Ashton Applewhite will speak at the Senior Planet Exploration Center on February 26, 2014.
Ashton Applewhite is on a crusade. A journalist and author, her mission is to raise awareness of ageism in America and get people young and old to join her in speaking out against it. Like the activists of the civil rights and women’s movements, Applewhite looks for discrimination and also self-discrimination, scrutinizing everything from media representations of age to her own responses to the realties of aging. Her radar is fine-tuned; she exercises it on her Tumblr, Yo, Is This Ageist, and on her longstanding blog This Chair Rocks (formerly known as Staying Vertical).
“This Chair Rocks” is also the title of a talk that Applewhite is touring. With empathy and humor, she explores our fear and loathing in the face of the inevitable, sharing a stew of statistics, personal anecdotes and stories from her research, which she began in 2007.
We spoke with Applewhite, 60, over tea in Williamsburg, Brooklyn, where she lives.
You’ve said that you started researching aging – becoming what you call “an old person in training” – because of a desire to avoid repeating your own mother’s experience as she aged. But then it evolved.
My mother was not a happy woman. And when someone asked me once why I had started this project, I blurted out that I didn’t want to end up like her. What I realized after much head banging was that my own internalized ageism – my fear of aging –made me think that getting old was what made my mother depressed. It was really depression that made my mother depressed, but I projected my own fear about getting old onto her.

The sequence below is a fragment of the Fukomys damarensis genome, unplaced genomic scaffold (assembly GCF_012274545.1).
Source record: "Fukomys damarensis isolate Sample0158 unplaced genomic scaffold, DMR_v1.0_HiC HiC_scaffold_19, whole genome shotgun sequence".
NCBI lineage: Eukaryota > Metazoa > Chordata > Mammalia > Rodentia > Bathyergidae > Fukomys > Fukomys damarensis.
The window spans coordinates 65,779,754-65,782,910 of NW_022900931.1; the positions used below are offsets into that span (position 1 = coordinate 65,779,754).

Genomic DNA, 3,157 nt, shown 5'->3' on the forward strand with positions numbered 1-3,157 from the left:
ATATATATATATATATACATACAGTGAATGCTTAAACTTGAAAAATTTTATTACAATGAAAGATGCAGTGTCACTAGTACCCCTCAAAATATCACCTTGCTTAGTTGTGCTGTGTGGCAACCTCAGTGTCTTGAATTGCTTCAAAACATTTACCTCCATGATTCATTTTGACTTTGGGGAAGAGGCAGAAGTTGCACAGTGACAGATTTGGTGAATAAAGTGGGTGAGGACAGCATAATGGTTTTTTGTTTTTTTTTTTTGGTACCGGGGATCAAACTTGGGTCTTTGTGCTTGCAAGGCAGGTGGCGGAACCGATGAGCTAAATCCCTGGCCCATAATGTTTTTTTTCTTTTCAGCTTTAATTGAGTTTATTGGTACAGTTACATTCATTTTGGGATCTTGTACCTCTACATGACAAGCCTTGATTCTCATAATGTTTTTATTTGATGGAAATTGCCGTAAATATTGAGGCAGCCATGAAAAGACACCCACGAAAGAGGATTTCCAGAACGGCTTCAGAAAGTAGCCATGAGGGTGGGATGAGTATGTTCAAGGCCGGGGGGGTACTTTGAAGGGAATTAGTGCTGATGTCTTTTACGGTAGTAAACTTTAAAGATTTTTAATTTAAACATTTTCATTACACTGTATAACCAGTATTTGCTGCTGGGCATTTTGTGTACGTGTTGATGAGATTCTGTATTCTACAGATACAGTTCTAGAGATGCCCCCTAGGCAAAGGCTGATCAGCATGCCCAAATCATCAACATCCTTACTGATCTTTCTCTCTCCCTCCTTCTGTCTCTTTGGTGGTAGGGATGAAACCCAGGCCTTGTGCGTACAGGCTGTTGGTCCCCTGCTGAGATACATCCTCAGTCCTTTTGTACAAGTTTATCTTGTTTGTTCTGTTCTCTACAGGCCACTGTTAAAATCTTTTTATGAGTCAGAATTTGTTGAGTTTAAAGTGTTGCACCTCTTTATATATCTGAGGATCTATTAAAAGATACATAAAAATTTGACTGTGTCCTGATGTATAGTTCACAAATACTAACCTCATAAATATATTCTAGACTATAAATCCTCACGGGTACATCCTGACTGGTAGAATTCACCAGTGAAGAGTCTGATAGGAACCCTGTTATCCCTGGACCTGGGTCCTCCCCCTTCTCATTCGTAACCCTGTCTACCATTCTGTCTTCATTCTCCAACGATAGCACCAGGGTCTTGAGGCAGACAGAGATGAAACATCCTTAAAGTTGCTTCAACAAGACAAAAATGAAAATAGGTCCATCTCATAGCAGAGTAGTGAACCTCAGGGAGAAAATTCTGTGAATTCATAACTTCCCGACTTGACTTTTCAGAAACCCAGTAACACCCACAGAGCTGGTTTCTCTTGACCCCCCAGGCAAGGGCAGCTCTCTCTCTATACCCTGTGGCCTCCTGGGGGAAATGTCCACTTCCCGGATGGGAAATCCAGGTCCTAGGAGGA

I think most people are afraid. One of my key objectives is to tell them, Listen and educate yourself, because then you will be less afraid. If you can come out of your foxhole and look more neutrally at the landscape of aging, you are in a better position, because fear makes us stupid. Nobody ever does any smart thinking – or anything political – when they’re afraid.
Where do you think your fear of aging was coming from?
I think it comes from a society in which being old is viewed universally as being a dreadful thing. Ageism starts really young, when we’re kids – with an absence of role models, with making fun of older people, and with age segregation. If kids aren’t exposed to people of all ages in all their variety, then they don’t have those varied images to counter negative stereotypes.
A good analogy is with racism and integration. When people are separated from people who are not like them, it allows prejudices to build. Once you’re sitting next to someone who doesn’t look like you, whether it’s in a class or at a bar or a concert, you realize that they are just like you.
In your talk you describe going out to events where everyone else is young and being by far the oldest person there. Many older people feel awkward in that situation.
It takes courage. But if older people aren’t there in the room, then there’s no chance for younger people to go talk to them. If its something you want to do, it’s important as a political act to not stay home just because you’ll feel awkward.
There’s a phenomenal interest among younger women in Advanced Style blog – older women who are seriously into fashion. How much can this chip away at ageism?
People want alternative narratives about aging, because they are eager for something to not be depressed about. I think that the most important thing Advanced Style does is put significantly older women out there – it makes them visible – and second, it treats them respectfully. So it absolutely does combat ageism. But it’s a bit of an extreme example, because these are women who live for style. I would love to see style blogs about advanced scientists and advanced podiatrists, and advanced anything out there that shows older people doing whatever they’re doing. Because the absence of older people in the media is a huge problem.